WASHINGTON (Reuters) - An effort by Republicans in the U.S. House of Representatives to repeal the healthcare law enacted last year would add to already huge federal budget deficits, the Congressional Budget Office warned on Thursday.
In a preliminary estimate of legislation the House is set to begin debating on Friday, the CBO said repealing the law that President Barack Obama and his fellow Democrats enacted would “increase federal budget deficits over the 2012-2019 period by a total of roughly $145 billion (93 billion pounds).” It said that figure would rise to $230 billion by 2021.
The CBO also said repeal would result in 32 million fewer people having health insurance.
The nonpartisan CBO analyzes legislation for its impact on government spending and revenues and develops forecasts of U.S. economic performance.
Republicans won majority control of the House last November after campaigning on promises to slash the U.S. deficit, now at around $1.3 trillion.
During the 2010 campaigns for Congress, Republicans also said they would repeal the healthcare law, saying it places too many job-killing burdens on business and is unconstitutional because it requires individuals to purchase health insurance if they are not already covered.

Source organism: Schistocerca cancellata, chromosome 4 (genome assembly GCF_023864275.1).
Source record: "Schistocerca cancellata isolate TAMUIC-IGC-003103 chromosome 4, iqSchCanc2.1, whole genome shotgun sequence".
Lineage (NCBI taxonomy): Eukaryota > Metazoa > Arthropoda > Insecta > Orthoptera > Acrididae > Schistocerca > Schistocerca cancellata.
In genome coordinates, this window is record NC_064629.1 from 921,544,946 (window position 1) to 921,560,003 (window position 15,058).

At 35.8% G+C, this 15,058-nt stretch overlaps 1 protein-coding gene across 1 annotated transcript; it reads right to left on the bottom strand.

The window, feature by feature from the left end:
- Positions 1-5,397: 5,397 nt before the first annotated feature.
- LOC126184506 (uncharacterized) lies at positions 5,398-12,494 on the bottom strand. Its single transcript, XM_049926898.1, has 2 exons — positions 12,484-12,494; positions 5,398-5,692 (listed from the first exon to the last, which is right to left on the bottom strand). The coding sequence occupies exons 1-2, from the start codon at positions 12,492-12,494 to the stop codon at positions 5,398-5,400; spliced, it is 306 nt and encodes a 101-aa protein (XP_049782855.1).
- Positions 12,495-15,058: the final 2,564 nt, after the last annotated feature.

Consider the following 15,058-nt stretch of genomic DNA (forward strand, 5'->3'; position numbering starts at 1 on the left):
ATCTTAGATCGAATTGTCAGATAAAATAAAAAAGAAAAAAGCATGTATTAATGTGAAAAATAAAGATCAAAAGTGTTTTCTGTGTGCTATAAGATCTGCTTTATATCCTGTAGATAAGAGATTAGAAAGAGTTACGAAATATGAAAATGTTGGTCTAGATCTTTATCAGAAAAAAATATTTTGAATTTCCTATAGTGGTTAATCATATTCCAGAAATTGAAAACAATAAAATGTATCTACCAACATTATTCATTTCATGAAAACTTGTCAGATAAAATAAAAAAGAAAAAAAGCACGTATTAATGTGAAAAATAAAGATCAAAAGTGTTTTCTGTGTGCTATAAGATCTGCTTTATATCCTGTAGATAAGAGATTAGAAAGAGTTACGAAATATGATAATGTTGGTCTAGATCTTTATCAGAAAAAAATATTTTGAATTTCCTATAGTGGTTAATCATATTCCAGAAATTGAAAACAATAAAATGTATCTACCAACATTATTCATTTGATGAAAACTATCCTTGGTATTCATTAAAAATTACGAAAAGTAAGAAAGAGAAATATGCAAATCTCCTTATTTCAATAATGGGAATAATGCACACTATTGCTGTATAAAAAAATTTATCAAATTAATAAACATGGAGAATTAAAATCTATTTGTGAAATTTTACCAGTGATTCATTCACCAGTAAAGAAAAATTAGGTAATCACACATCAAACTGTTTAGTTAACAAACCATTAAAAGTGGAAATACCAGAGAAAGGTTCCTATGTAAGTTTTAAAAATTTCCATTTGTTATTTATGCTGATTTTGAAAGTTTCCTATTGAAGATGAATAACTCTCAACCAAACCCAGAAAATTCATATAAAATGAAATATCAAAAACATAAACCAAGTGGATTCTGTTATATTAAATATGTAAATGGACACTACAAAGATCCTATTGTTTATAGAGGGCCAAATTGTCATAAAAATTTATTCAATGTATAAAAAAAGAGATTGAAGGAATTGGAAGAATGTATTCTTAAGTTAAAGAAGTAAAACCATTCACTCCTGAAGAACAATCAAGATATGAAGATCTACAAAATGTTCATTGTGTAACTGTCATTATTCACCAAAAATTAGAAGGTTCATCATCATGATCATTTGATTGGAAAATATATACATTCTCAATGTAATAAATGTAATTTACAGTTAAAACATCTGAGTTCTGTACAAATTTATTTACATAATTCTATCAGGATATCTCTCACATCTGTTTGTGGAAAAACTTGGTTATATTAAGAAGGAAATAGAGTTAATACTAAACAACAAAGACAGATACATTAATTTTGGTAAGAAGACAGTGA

Democrats still hold a majority, although narrower than last year, in the Senate, where any healthcare repeal bill is expected to be blocked.
On Friday, newly installed House Speaker John Boehner plans to begin debate on Republican legislation to repeal the healthcare law, which aimed to reduce U.S. medical costs and insure millions of people who currently can’t afford coverage.
The law also prevents insurance companies from refusing to cover patients with pre-existing conditions.
House Republican leaders have dismissed CBO’s forecasts that the healthcare law would reduce U.S. budget deficits, saying there were too many unrealistic assumptions in such forecasts.
A House committee began meeting on Thursday to put together rules governing the House floor debate of the healthcare law. That panel is expected to refuse to let Democrats offer amendments on the bill that could pass as soon as January 12.
Additional reporting by Andy Sullivan; Editing by Vicki Allen
Our Standards: The Thomson Reuters Trust Principles.